Object request broker

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In distributed computing, an object request broker (ORB) is a middleware which allows program calls to be made from one computer to another via a computer network, providing location transparency through remote procedure calls. ORBs promote interoperability of distributed object systems, enabling such systems to be built by piecing together objects from different vendors, while different parts communicate with each other via the ORB.

Overview[edit]

ORBs handle the transformation of in-process data structures to and from the raw byte sequence, which is transmitted over the network. This is called marshalling or serialization. In addition to marshalling data, ORBs often expose many more features, such as distributed transactions, directory services or real-time scheduling. Some ORBs, such as CORBA-compliant systems, use an Interface Description Language (IDL) to describe the data that is to be transmitted on remote calls.[1][2]

In object-oriented languages, an ORB actually provides a framework which enables remote objects to be used over the network, in the same way as if they were local and part of the same process. On the client side, so-called stub objects are created and invoked, serving as the only part visible and used inside the client application. After the stub's methods are invoked, client-side ORB performs the marshalling of invocation data, and forwards the request to the server-side ORB. On the server side, ORB locates the targeted object, executes the requested operation, and returns back the results. Having the results available, client's ORB performs the demarshalling and passes the results back into the invoked stub, making them avaiable to the client application. The whole process is transparent, resulting in remote objects appearing as if they were local.[1]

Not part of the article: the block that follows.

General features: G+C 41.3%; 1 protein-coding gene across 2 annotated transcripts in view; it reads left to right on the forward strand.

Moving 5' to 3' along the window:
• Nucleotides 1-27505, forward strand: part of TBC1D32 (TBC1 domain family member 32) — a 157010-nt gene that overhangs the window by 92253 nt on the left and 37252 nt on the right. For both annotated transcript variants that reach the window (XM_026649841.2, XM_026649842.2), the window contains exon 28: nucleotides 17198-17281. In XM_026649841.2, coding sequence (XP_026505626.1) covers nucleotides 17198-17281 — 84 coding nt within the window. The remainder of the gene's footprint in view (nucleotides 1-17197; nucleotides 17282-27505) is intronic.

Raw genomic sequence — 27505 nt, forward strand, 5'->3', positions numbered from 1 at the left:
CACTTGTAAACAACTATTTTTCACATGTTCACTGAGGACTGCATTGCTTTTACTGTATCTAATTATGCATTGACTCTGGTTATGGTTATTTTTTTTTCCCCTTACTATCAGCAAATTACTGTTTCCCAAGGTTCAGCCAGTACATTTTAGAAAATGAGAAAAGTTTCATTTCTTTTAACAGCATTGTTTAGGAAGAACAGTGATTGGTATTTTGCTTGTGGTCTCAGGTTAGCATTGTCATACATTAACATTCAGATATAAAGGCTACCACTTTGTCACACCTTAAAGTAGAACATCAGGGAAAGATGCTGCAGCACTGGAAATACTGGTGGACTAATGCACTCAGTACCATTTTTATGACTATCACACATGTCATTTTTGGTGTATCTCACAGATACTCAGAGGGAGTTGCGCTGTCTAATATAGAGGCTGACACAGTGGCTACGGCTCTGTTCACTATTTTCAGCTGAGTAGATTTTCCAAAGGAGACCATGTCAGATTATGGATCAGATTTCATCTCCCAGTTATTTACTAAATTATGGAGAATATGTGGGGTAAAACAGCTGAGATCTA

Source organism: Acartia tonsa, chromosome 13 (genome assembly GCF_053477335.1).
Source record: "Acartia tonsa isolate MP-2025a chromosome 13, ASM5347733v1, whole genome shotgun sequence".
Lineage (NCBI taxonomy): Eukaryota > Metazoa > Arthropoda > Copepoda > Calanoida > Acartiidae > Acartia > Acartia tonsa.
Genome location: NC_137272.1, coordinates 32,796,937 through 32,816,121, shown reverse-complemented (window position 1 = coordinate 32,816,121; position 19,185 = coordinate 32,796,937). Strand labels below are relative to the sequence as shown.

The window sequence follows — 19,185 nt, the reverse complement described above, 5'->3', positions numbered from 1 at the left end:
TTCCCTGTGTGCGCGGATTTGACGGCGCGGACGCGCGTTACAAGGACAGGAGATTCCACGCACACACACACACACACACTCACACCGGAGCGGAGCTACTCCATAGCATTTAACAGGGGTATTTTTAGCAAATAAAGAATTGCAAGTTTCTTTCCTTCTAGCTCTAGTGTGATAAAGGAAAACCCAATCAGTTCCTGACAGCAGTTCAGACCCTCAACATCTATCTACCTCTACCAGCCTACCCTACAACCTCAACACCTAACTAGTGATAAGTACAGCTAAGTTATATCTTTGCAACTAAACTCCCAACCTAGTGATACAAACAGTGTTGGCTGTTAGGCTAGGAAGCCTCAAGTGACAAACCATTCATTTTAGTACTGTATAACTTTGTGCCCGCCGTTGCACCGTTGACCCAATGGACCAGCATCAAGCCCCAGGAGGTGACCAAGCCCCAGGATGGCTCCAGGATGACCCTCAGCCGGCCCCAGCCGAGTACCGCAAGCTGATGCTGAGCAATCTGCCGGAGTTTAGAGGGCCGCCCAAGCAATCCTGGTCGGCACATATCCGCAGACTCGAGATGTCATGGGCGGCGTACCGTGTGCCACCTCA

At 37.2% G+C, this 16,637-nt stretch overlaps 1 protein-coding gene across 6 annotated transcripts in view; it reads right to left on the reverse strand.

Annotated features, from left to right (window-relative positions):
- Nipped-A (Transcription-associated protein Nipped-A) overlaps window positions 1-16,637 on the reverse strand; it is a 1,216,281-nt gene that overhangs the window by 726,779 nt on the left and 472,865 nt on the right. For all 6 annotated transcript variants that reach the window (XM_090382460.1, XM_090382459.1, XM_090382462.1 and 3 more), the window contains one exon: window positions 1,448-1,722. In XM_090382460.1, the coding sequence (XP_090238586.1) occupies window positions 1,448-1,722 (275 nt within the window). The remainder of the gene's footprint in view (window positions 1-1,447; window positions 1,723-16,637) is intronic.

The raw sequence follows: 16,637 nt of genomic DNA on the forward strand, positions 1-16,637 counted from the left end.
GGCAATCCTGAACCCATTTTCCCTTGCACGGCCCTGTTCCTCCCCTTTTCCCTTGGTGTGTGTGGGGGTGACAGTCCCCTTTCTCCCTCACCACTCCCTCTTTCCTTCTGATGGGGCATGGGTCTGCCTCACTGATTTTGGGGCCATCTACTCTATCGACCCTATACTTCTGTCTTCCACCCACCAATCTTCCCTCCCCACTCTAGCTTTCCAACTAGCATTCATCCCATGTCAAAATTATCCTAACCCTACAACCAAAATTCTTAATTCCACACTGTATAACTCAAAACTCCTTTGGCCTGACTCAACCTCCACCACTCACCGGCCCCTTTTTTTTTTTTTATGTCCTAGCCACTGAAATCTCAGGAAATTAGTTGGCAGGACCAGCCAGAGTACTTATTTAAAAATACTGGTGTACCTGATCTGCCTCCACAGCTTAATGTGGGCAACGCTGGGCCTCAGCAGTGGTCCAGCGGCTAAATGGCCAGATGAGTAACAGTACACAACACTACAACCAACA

Implementations[edit]

See also[edit]

References[edit]

  1. ^ a b "Object Request Brokers". IBM. 2013-11-05. Retrieved 2013-12-22. 
  2. ^ "Overview of CORBA". wustl.edu. 2006-09-28. Retrieved 2013-12-22.